Tosca sobs to herself in a celebrated aria, performed so beautifully tonight that it led to a spontaneous round of applause at its conclusion. As she struggles to free herself from Scarpia's embrace, Spoletta enters with the news that Angelotti has killed himself rather than be arrested. Ashamed, Tosca now indicates that she will give in to Scarpia on condition that Cavaradossi be set free at once. Scarpia explains that he cannot grant a pardon, he can only release him by faking his death in a mock execution and instructs his henchman to do this in a manner they have done so before. Tosca demands that Scarpia provide a note of safe conduct for herself and Cavaradossi and while he is writing, she takes a letter knife from his table. Scarpia seals the note, and as he turns to take her, she plunges the knife deep into his heart, takes the pass and leaves the room, but not before placing candles and a crucifix by his body to remind us she is a good person despite her actions.

Act Three is set at dawn of the following day at the Castle Sant' Angelo and it begins with the appearance of a shepherd boy before progressing slowly, in contrast to the pace and momentum of the previous acts, as we lament Cavaradossi's fate while he reflects on his love for Tosca before passing a letter to the Jailor (Valeriu Cojocaru, in a dual role) to give to her. Tosca arrives with the note of safe conduct and the story of Scarpia's death and Cavaradossi praises her courage. Tosca tells him the plan of the feigned execution: after the gunshots he is to lie still until she gives him a signal. To some amusement she shows him how to carry out a dramatic fall. The soldier’s fire and Cavaradossi does indeed fall to the ground. Tosca whispers to him to remain motionless until everyone has gone. When she tells him it is safe he does not respond and heartbroken she realizes Scarpia has betrayed her. Spoletta and Sciarrone, having found Scarpia murdered, arrive to arrest her but she runs to a parapet from which she hurls herself to her death.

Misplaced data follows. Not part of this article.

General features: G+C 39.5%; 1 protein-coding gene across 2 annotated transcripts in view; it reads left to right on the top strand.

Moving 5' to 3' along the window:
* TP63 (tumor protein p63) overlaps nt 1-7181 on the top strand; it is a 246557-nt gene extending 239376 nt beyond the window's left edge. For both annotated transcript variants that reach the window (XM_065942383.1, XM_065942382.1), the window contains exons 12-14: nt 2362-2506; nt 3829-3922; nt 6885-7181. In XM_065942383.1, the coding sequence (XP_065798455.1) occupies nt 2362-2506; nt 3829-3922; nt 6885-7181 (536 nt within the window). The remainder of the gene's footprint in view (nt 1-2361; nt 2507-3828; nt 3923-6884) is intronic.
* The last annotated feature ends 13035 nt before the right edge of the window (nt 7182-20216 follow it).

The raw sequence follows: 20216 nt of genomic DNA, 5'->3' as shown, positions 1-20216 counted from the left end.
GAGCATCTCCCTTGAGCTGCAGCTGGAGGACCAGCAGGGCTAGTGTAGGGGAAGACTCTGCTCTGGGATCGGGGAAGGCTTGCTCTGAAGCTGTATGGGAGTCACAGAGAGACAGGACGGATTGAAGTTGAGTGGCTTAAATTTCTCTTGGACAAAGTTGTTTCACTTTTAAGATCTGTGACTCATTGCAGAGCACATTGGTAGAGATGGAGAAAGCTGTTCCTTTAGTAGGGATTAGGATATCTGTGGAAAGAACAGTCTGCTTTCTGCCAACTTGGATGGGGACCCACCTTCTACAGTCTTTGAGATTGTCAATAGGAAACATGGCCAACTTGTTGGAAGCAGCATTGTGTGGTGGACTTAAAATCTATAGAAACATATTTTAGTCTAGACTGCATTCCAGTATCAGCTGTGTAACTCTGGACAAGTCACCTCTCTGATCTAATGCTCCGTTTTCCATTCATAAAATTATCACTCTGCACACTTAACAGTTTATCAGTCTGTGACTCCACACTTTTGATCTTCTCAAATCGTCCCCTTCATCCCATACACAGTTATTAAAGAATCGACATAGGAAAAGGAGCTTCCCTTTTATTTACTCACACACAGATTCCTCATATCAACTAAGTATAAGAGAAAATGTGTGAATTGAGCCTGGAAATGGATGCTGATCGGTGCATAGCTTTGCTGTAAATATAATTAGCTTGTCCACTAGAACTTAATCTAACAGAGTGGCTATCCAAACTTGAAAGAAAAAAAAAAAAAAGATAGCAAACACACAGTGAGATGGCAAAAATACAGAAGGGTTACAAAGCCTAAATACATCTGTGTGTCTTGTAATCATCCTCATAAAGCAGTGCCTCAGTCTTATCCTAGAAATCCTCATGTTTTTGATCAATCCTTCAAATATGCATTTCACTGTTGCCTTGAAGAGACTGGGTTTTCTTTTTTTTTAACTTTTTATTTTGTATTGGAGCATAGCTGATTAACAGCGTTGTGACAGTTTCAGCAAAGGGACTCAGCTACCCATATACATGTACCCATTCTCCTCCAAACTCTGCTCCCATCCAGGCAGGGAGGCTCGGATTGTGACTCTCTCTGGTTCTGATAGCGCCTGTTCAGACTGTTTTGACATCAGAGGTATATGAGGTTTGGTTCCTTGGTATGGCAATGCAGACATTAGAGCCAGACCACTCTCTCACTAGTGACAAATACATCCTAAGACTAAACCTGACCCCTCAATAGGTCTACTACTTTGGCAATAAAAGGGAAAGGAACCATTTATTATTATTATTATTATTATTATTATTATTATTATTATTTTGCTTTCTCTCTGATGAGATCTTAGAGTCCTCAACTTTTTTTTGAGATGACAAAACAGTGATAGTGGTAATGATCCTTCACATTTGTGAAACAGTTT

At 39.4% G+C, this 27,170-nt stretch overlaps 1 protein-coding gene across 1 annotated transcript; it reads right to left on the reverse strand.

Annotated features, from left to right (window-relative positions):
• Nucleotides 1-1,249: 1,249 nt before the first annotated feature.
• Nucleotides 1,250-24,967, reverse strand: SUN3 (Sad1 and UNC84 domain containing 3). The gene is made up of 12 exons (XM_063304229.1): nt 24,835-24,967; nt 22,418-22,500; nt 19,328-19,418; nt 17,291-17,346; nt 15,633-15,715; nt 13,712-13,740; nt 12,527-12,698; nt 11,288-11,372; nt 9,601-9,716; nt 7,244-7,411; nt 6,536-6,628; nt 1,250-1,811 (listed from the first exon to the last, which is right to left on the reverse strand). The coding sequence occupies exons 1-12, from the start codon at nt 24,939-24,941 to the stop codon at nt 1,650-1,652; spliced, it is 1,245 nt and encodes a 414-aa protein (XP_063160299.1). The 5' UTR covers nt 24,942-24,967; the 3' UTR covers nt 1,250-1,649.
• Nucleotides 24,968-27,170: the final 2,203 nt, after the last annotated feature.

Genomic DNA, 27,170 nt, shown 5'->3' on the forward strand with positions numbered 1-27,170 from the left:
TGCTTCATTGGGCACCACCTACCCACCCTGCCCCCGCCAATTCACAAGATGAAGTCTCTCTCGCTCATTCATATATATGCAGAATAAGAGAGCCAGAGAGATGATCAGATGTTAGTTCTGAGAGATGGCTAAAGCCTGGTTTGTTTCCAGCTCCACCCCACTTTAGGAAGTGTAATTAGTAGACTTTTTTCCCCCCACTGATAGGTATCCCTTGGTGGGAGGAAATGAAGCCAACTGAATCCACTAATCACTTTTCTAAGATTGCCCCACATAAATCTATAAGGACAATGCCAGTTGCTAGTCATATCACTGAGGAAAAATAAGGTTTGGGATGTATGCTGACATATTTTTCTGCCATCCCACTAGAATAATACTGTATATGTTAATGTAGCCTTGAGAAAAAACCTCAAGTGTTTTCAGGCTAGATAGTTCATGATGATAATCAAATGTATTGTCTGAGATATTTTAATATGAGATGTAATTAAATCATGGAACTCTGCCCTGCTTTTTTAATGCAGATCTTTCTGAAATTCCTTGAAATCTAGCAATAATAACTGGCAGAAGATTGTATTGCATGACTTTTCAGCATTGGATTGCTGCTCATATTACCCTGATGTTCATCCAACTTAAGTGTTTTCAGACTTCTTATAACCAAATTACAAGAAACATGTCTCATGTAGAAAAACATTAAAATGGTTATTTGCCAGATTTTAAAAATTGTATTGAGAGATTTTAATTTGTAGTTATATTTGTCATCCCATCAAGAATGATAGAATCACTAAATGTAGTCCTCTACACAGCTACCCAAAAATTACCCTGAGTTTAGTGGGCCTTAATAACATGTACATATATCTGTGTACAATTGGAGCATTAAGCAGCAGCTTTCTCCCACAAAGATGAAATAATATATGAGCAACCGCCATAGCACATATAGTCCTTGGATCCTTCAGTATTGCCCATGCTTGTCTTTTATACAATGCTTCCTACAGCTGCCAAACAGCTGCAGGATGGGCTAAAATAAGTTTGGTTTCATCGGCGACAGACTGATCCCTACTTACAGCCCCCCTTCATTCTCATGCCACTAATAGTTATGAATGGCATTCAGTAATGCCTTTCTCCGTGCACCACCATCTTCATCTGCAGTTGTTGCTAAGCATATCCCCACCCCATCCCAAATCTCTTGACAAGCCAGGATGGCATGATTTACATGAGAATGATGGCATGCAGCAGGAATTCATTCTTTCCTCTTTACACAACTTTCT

This was an excellent production by the celebrated producer Ellen Kent who also directs and with Vasyl Vasylenko conducting, the music perfectly reflected and accompanied the action on stage. Performed in its original Italian, the action and singing performances combined with the music more than suffice to take one through the story though the addition of English surtitles ensure that everyone is able to follow the piece. Set construction was outstanding and easily adaptable to suit the three scenes with the addition of props reinforcing each location.

Kistenyova was superb as Tosca and her vocal was delightful throughout. Dragos was the perfect villain as Scarpia and encouraged, and enjoyed, the audience boos when he came on at the end with the other cast members in true pantomime-style; in contrast Liskovetskyi secured great audience support as the hero of the piece. Both Henchmen, Pacatovici and Gisca, had less singing but turned in strong performances with great animation. A special mention for Cojocaru who perfectly captured the piety and humour of the Sacristan in the opening act. Whilst pleasing to see local young talent being used for the chorus and shepherd boy, it would be great to see a home-grown talent performing one of the main roles.

Tosca is touring throughout the UK and Ireland with full details available at www.ellenkent.com

Liverpool Empire Theatre dates from 1925 and has the largest two-tier auditorium in Britain which can seat 2,350 people.

Reviewer: Mark Davoren

Reviewed: 22nd March 2016